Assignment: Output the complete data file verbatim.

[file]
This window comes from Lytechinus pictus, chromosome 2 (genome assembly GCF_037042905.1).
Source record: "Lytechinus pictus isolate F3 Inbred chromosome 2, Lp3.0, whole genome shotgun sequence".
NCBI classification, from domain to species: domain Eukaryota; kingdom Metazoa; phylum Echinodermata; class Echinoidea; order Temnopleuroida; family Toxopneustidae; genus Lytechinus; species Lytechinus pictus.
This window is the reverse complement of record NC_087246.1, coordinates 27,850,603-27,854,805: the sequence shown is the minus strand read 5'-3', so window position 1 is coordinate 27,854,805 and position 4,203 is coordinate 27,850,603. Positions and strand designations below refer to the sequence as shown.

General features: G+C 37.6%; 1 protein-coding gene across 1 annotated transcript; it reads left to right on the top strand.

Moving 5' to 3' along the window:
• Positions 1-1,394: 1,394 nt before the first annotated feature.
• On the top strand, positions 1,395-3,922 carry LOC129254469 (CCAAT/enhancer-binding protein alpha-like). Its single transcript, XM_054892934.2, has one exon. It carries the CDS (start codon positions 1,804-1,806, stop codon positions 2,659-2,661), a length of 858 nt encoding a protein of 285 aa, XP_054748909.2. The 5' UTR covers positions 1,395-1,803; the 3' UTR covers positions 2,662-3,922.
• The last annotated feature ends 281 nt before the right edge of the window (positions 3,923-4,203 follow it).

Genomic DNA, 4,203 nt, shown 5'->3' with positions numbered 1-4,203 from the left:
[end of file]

This window comes from Lytechinus pictus, chromosome 2 (genome assembly GCF_037042905.1).
Source record: "Lytechinus pictus isolate F3 Inbred chromosome 2, Lp3.0, whole genome shotgun sequence".
NCBI classification, from domain to species: domain Eukaryota; kingdom Metazoa; phylum Echinodermata; class Echinoidea; order Temnopleuroida; family Toxopneustidae; genus Lytechinus; species Lytechinus pictus.
This window is the reverse complement of record NC_087246.1, coordinates 27,850,603-27,854,805: the sequence shown is the minus strand read 5'-3', so window position 1 is coordinate 27,854,805 and position 4,203 is coordinate 27,850,603. Positions and strand designations below refer to the sequence as shown.

General features: G+C 37.6%; 1 protein-coding gene across 1 annotated transcript; it reads left to right on the top strand.

Moving 5' to 3' along the window:
• Positions 1-1,394: 1,394 nt before the first annotated feature.
• On the top strand, positions 1,395-3,922 carry LOC129254469 (CCAAT/enhancer-binding protein alpha-like). Its single transcript, XM_054892934.2, has one exon. It carries the CDS (start codon positions 1,804-1,806, stop codon positions 2,659-2,661), a length of 858 nt encoding a protein of 285 aa, XP_054748909.2. The 5' UTR covers positions 1,395-1,803; the 3' UTR covers positions 2,662-3,922.
• The last annotated feature ends 281 nt before the right edge of the window (positions 3,923-4,203 follow it).

Genomic DNA, 4,203 nt, shown 5'->3' with positions numbered 1-4,203 from the left: